Best known for his 1931 novel "Saturday Night at the Greyhound" - an unexpected success for the Hogarth Press - he was a member of the Birmingham Group of working class authors which included Walter Allen, Leslie Halward, Walter Brierley and Peter Chamberlain. His elder brother was the motorcycle racer, Jimmy Simpson (James Hampson-Simpson).
Victor Halward was educated at The King's School, Canterbury. In 1916 he went straight from school into the army, at first in the Royal Artillery, then in 1917 he was commissioned as second lieutenant in the Gloucestershire Regiment. In 1919 he was awarded the Military Cross:
Douglas Robert Halward (born November 1, 1955 in Toronto, Ontario) is a retired Canadian professional ice hockey defenceman who played 663 games in the National Hockey League. He played for the Boston Bruins, Los Angeles Kings, Vancouver Canucks, Detroit Red Wings and Edmonton Oilers.
The Right Reverend Bishop (Nelson) Victor Halward (, 12 December 1897 – 17 December 1953) was an English Anglican bishop in Hong Kong and British Columbia. He was the Colony Commissioner of the Boy Scout Association, Hong Kong Branch from 1934 to 1950.
During the Battle of Hong Kong in World War II, Quah was a Lance Corporal in Hong Kong Volunteer Defence Corps. He was hurt in the defense of Stonecutter's Island and escaped the next attack by Japanese forces in Wong Nai Chung Gap in December 1941. After the surrender of Japan in 1945, he and Halward actively re-established Scouting in Hong Kong.
In June 1919 Halward was promoted to lieutenant. He then left the army and went up to Jesus College, Cambridge. After graduating he studied theology at Westcott House, Cambridge, and was ordained in the Church of England. He was curate at St Saviour's Church, Croydon, 1922–25, then in 1926 he moved to Hong Kong as Diocesan Chaplain to the Anglican Church there (Chung Hua Sheng Kung Hui). He was also the Scoutmaster of St Paul's College in Hong Kong and was enthusiastic in Scouting activities. He was priest-in-charge in Kowloon Tong 1933–36. From 1936 to 1946 – throughout the Second Sino-Japanese War and World War II – he was based in Canton (now Guangzhou) in southern China as a missionary for the Church Missionary Society, but continued as Hong Kong Colony Commissioner for Boy Scouts despite the Japanese occupation of Hong Kong. During his commissionership, the Scout Movement rooted among the Chinese population in Hong Kong. Halward appointed Chinese district commissioners and they significantly helped to develop Scouting in Hong Kong. Through his connections in Canton he established cooperation with the Scouts of China. He was awarded the Silver Wolf, the highest honour in The Scout Association. During the Japanese occupation Halward was interned in the concentration camp in Canton.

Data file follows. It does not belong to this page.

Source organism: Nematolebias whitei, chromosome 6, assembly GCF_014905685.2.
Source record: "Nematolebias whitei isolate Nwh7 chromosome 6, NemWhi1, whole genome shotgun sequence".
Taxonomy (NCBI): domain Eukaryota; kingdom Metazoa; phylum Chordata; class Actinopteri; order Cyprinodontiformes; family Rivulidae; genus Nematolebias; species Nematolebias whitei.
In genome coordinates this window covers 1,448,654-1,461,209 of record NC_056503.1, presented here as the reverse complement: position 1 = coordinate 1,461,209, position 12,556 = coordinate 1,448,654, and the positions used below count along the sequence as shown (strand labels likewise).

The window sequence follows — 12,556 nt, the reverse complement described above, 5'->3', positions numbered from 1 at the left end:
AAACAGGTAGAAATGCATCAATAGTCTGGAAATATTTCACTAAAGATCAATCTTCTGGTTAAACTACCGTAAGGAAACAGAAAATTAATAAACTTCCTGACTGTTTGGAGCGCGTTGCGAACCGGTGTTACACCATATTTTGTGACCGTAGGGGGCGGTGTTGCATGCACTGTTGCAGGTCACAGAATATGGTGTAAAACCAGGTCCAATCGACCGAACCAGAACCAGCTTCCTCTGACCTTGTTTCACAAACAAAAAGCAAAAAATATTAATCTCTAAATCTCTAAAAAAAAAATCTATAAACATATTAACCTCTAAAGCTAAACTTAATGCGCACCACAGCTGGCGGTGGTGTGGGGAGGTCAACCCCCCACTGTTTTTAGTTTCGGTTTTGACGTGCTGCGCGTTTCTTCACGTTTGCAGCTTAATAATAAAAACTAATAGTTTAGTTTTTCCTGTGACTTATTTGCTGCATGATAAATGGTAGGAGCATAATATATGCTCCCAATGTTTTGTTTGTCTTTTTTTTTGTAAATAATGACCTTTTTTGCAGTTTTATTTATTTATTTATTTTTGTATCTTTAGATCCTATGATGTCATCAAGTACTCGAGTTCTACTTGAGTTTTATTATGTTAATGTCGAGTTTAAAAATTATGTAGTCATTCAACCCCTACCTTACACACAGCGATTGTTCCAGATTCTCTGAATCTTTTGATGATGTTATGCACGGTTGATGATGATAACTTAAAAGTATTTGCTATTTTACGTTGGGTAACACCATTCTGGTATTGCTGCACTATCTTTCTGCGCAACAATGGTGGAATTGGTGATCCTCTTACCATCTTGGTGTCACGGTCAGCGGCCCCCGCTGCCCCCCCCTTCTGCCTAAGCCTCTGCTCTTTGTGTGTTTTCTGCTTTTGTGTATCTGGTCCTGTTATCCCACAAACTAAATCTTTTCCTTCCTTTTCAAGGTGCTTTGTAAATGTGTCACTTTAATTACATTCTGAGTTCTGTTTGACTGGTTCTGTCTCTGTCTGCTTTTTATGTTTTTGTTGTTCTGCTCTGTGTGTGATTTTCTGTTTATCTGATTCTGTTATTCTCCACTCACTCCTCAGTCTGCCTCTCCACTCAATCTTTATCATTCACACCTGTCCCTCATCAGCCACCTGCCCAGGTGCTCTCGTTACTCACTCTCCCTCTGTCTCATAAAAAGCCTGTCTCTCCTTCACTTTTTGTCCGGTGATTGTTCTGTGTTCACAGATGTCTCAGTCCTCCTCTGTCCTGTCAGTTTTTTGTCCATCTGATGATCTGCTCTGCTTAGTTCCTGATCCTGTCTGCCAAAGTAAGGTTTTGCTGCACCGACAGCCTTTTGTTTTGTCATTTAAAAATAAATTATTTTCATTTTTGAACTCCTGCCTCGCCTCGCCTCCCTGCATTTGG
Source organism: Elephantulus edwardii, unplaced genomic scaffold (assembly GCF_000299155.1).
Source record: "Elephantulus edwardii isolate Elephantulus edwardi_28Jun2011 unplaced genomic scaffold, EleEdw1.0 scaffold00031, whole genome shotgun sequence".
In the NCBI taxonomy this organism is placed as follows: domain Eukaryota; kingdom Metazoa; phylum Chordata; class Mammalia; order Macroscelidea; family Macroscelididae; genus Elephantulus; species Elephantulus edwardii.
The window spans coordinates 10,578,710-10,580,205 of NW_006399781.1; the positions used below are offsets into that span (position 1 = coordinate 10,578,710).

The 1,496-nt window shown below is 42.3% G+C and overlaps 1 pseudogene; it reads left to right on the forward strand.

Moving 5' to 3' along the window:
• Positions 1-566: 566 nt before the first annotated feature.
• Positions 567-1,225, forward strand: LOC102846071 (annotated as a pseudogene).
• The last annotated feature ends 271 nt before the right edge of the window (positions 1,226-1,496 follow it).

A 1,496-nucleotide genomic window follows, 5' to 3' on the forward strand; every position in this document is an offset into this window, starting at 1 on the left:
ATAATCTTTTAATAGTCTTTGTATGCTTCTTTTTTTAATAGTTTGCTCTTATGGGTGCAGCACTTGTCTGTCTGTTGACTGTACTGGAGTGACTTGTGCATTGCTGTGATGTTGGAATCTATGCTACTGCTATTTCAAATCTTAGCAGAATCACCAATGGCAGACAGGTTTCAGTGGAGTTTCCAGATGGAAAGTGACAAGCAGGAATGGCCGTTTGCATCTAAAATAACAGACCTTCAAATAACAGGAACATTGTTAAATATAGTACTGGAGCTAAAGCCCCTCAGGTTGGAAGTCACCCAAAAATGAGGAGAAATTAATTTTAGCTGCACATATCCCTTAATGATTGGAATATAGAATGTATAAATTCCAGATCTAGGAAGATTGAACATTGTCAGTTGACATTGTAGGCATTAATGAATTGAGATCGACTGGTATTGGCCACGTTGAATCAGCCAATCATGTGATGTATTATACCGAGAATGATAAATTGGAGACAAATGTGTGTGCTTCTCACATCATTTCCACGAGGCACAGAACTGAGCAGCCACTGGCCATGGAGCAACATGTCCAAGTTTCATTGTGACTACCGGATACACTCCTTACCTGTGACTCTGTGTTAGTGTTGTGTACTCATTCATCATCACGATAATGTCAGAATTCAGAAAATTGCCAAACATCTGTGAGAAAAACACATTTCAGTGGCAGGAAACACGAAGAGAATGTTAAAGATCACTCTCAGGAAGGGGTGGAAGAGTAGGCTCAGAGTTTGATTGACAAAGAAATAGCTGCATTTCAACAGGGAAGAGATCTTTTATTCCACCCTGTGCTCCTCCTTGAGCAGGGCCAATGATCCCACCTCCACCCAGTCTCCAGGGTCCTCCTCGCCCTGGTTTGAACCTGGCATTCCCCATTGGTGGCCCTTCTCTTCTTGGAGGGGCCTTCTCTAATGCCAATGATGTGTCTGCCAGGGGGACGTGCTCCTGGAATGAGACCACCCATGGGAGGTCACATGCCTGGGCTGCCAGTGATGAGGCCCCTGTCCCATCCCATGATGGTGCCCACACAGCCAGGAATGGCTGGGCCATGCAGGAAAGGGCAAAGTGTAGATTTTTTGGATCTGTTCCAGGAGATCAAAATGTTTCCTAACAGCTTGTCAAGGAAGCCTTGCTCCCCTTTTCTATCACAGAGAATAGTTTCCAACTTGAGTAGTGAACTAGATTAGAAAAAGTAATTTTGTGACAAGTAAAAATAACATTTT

The Flames won the first two games at the Saddledome by 4-2 and 5-3 scores before the series shifted to Vancouver. In the third game, Doug Halward became the fifth defenseman ever to register a playoff hat-trick (and the first Canuck player to do so) as the Canucks thrashed the Flames 7-0; Brodeur got the shutout. Game Four was a one-sided affair in favour of the Flames in which Paul Reinhart became the "sixth" defenseman to record a playoff hat-trick. 5-1 was the score.